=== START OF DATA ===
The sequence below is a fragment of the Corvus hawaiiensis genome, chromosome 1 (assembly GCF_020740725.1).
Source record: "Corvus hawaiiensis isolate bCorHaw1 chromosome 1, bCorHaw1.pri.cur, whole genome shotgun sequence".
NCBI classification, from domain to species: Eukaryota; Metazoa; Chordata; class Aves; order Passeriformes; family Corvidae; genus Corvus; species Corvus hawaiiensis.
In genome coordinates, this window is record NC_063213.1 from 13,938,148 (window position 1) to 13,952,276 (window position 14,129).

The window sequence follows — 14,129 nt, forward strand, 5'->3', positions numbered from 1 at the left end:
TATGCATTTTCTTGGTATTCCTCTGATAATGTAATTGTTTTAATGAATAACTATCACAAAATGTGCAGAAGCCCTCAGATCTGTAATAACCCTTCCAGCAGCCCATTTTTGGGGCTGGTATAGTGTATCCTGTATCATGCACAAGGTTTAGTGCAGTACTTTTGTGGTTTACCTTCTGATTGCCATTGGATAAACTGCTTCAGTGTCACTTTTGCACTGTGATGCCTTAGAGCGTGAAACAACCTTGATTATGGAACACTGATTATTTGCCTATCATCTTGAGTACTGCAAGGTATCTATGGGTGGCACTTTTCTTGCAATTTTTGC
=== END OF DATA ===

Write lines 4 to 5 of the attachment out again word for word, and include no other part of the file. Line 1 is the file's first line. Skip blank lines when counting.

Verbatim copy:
In genome coordinates, this window is record NC_063213.1 from 13,938,148 (window position 1) to 13,952,276 (window position 14,129).

The window sequence follows — 14,129 nt, forward strand, 5'->3', positions numbered from 1 at the left end: